The truth is that many of us let the federal holidays come and go without thinking too much about them – hey, we’re not perfect either. But for better or for worse, we don’t have that luxury here at UI Rehab; the clients are constantly reminding us and inspiring us to never take any day for granted. Most importantly, they hate being bored! So we love to use these holidays as opportunities to showcase the clients and let them take centerstage. MLK Day is one of our favorite days throughout the year for those who love talking about the deeper aspects of life – things like our hopes and desires for the future, and the strengths we’ve gained from our past pain.
Not surprisingly, we based this Fun Friday event around the idea of Martin Luther King Jr.’s famous “I Have a Dream” speech – but we redesigned it Universal style. The clients and the team planned for an open-mic event where willing clients could volunteer to speak in front of an audience of fellow clients, therapists, and DSP staff. We narrowed the focus of their speeches into two ideals: I Had a Dream, and I Have a Dream – the past and the future. We wanted the clients to open up about goals they’ve set in the past which have now been accomplished, and then encourage them to share their visions for the future.
Every person interprets life differently and has a story to tell. It’s easier to dream towards the future because we are always looking ahead, striving, reaching, desiring – of course, that reaching is necessary for growth. Sometimes, though, we need to stop and look back to see how far we’ve already come. We can get so caught up in hoping and wanting that we miss the hard-earned progress we’ve made to get to this point in our lives.
I have the audacity to believe that peoples everywhere can have three meals a day for their bodies, education and culture for their minds, and dignity, equality, and freedom for their spirits.Martin Luther King, Jr.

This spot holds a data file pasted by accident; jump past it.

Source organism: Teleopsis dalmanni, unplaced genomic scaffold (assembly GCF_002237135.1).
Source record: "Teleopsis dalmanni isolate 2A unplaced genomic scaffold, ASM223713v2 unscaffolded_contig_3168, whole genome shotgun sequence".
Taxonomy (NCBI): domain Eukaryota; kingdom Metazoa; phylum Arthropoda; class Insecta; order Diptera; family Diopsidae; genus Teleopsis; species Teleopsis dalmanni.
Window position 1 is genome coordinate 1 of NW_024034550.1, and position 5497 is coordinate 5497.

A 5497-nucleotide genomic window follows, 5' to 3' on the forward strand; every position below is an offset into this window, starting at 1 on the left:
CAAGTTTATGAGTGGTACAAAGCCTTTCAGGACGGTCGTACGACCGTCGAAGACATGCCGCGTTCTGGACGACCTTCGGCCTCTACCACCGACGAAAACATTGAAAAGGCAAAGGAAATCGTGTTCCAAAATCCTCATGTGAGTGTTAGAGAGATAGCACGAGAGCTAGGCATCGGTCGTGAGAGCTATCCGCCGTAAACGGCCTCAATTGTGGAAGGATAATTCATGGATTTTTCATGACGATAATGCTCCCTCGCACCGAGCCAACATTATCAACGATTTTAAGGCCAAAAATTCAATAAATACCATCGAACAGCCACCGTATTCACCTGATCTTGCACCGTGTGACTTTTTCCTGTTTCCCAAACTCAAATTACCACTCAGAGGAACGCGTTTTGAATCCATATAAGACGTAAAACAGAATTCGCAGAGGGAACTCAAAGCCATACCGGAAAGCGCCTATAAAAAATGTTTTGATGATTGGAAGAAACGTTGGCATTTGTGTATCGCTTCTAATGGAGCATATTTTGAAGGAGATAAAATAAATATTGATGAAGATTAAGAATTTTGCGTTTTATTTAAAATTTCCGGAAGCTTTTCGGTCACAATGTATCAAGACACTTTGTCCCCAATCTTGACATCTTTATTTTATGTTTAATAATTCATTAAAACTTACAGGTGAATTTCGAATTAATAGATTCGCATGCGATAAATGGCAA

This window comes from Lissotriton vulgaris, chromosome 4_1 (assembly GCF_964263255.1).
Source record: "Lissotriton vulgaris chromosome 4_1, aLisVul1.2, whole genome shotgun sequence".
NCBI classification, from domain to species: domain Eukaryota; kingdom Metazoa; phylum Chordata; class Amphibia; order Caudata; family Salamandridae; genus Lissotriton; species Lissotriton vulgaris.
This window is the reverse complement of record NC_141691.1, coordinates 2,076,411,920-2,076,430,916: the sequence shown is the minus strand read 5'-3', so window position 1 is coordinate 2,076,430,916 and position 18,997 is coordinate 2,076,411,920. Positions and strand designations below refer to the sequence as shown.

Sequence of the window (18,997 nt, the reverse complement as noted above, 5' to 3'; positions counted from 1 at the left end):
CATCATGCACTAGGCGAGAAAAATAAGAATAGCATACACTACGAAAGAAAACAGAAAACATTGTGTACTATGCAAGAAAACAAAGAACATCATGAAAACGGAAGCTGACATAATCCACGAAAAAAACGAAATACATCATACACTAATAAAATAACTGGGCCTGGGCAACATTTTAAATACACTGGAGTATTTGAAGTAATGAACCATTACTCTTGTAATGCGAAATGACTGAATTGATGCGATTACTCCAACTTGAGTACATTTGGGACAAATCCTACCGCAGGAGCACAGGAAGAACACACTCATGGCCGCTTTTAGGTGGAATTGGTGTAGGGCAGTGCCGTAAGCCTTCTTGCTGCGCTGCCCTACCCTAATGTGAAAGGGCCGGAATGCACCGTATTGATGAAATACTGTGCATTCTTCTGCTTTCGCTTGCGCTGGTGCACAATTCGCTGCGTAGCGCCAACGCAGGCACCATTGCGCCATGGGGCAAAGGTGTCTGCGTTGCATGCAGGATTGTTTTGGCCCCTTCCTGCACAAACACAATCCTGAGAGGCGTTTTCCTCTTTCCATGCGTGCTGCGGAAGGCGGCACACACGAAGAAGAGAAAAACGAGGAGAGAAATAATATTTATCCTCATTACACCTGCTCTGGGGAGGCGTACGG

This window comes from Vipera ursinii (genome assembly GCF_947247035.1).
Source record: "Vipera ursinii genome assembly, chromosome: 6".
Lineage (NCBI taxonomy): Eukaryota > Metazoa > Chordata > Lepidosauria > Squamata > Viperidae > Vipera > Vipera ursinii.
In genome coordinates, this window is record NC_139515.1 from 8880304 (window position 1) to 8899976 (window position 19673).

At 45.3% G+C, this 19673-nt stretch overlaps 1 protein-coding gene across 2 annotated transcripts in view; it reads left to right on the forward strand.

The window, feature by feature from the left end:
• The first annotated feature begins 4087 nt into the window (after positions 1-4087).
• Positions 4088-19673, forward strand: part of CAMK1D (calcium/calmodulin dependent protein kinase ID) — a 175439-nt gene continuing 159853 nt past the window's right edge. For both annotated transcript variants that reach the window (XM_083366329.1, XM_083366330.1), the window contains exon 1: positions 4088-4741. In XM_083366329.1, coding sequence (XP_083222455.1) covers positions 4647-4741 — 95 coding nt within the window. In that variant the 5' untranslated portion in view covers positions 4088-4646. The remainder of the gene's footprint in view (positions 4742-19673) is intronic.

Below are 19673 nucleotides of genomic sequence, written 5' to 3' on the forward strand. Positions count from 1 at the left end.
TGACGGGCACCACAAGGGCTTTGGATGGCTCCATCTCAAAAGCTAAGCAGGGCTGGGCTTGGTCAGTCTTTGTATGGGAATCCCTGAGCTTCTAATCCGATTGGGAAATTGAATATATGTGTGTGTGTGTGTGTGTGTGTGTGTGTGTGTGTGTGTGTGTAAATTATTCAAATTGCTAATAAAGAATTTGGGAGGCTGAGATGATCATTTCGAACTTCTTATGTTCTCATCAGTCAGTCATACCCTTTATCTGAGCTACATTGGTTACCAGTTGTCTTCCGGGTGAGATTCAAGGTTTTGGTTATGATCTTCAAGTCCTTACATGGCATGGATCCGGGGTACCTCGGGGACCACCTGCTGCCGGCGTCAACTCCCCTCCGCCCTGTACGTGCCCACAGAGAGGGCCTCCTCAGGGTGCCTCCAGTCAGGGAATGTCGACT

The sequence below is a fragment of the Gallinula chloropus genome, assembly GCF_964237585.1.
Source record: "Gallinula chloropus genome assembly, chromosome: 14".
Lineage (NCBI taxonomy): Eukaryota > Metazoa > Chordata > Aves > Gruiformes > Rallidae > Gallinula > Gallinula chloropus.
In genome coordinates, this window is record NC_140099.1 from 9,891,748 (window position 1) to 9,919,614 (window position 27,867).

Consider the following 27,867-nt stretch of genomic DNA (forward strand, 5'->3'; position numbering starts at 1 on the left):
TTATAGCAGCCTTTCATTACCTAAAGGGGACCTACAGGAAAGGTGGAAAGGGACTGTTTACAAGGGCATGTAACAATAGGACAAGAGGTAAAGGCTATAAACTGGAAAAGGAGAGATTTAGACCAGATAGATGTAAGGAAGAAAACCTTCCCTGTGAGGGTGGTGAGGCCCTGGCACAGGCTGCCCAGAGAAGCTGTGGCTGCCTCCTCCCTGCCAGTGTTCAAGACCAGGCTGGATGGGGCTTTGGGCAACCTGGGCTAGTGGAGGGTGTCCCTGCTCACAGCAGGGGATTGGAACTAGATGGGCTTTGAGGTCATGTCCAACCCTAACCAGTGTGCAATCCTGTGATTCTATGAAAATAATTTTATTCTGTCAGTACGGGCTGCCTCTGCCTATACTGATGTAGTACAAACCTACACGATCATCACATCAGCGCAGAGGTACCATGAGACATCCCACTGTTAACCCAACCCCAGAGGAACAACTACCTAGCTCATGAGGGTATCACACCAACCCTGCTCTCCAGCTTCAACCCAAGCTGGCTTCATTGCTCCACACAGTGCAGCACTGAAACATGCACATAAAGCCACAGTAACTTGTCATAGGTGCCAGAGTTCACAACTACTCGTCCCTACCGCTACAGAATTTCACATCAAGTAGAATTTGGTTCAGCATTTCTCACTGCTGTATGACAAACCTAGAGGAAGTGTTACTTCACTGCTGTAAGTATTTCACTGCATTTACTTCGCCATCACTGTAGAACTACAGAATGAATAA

The MLK art was created in multiple sessions with clients throughout the week using a wide range of art techniques. The DD clients used light boards to trace MLK silhouettes and color them in with markers and colored pencils. Nati from our TRU department led her groups to create special MLK prayer flags with different dreams and quotes on each of them. The other TRU therapists used their sessions to introduce art techniques such as stippled markers, which uses tiny dots of marker to color in shapes and patterns. They also used a collage of colorful circular cutouts to create the hair and body of Martin Luther King Jr. on the posters (see picture above). The client speeches were worked on throughout the week as well in various therapy sessions; therapists helped the clients craft their message and then assisted them in typing or writing their speeches.
Days like this are necessary for both the clients and for us as therapists and staff; it’s like a spiritual recharge, if you will. We listen to the words spoken to us by people who have survived profound change and struggle; we can hear from their own mouths how they view their lives, their injuries, and their accomplishments. We are able to share in the strength of their hopes and dreams. It is both a highly individual and highly communal experience. We are always grateful to be working with clients like ours, and we are continually amazed at the courage and determination they show. The spirit of MLK Jr. lives on.